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Myopic Macular Degeneration

Joshua Dunaief, MD, PhD

Scheie Eye Institute, University of Pennsylvania

  • Expert Advice
Published on:
A man holding eyeglasses in front of his face. Eye chart letters are focused within the eyeglass lense.

Learn about an eye disorder that occurs more frequently in people who are very nearsighted.

What is "High Myopia"?

Very nearsighted people are said to have “high myopia.”  Myopia means nearsightedness, and the power of the lens that is needed to correct vision is measured in a unit called diopters. People who are very nearsighted, generally requiring glasses of -6 diopters or more, are at risk for myopic macular degeneration. The risk is higher as myopia becomes worse than -10 diopters. Myopic macular degeneration is distinct from age-related macular degeneration (AMD), although the two have some features in common. High myopia tends to run in families and is made worse by close-up work.

High Myopia and Degeneration of the Macula

High myopia is caused by having “long” eyes, with increased distance between the cornea in the front of the eye and the retina in the back. An increase in length of only a few millimeters can cause problems because the retina becomes “stretched.” Over time, this can cause cells in the center of the retina, the macula, to atrophy or die, causing a blind spot in the center of the visual field.

Anatomy of the eye diagram labeling the retina, macula, optic nerve, iris, pupil, cornea, and lens.

Learn more about the anatomy of the eye.

"Wet" Myopic Macular Degeneration

Some patients develop “wet” myopic macular degeneration, in which new blood vessels grow into the retina causing leakage of blood into the macula. This can cause sudden distortion of central vision, and, eventually, a blind spot in the central visual field.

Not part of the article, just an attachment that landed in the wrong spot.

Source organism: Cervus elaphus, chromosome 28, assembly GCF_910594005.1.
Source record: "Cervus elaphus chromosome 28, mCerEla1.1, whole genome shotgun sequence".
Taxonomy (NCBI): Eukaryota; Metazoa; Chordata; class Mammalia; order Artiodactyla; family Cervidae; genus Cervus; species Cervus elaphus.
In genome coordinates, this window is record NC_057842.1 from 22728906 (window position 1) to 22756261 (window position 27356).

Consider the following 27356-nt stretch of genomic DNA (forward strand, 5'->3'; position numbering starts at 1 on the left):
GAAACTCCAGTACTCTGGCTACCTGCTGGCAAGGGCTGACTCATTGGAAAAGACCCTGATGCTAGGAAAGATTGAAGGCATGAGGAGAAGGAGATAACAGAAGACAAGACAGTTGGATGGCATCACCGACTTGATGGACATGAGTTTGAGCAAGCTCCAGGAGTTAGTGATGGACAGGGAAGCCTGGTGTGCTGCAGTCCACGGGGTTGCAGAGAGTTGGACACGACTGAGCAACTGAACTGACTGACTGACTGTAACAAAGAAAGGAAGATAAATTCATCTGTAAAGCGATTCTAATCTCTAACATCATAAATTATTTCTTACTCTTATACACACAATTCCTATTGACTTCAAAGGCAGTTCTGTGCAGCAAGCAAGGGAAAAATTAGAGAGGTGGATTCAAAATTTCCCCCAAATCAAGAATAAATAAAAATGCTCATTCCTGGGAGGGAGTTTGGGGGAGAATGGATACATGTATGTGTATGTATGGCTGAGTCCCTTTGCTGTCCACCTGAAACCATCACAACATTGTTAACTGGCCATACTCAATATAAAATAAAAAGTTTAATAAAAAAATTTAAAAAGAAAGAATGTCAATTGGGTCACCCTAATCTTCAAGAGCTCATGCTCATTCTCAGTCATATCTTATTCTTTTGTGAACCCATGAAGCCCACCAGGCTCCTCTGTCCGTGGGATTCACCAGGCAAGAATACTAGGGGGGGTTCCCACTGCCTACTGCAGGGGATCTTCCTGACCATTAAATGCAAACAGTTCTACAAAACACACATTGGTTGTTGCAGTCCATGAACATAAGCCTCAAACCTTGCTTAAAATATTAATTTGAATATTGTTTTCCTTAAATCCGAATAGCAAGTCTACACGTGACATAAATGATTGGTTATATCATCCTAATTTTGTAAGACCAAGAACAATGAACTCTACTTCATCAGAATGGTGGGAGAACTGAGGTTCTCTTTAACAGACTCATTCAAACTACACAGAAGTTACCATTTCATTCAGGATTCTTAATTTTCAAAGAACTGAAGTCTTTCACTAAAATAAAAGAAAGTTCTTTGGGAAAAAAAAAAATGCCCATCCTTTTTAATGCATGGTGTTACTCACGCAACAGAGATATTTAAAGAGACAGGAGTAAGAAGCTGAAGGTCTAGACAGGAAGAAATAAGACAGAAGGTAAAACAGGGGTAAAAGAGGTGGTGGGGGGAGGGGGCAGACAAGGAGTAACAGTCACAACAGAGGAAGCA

Wet myopic macular degeneration can be treated the same way as wet AMD: with injections of anti-VEGF medications into the affected eye. VEGF is a protein made by the diseased retina that causes growth and leakage of abnormal blood vessels. It is often helpful to inhibit VEGF in diseases that involve leakage from new blood vessels that grow into the retina. Before the advent of VEGF inhibitors, about a decade ago, the abnormal vessels were treated with special lasers. Laser treatment is less common now.

High Myopia and Retinal Detachment

People with high myopia are also at risk for a retinal detachment, which is an emergency, since visual outcomes are better if the detachment is repaired sooner. The symptoms of a retinal detachment are: flashing lights in the peripheral vision, new floaters, and/or a “curtain” that blocks part of the visual field.


High myopia is a topic of current research. Hopefully better understanding of this condition will lead to improved preventions and treatments.

About the author

Headshot of Dr. Joshua Dunaief

Joshua Dunaief, MD, PhD

Scheie Eye Institute, University of Pennsylvania

Joshua Dunaief, MD, received his BA magna cum laude in Biology from Harvard (1987), MD/PhD from Columbia College of Physicians and Surgeons (1996), completed ophthalmology residency at the Wilmer Eye Institute, Johns Hopkins in 2000, and medical retina fellowship at Scheie Eye Institute, University of Pennsylvania in 2004.

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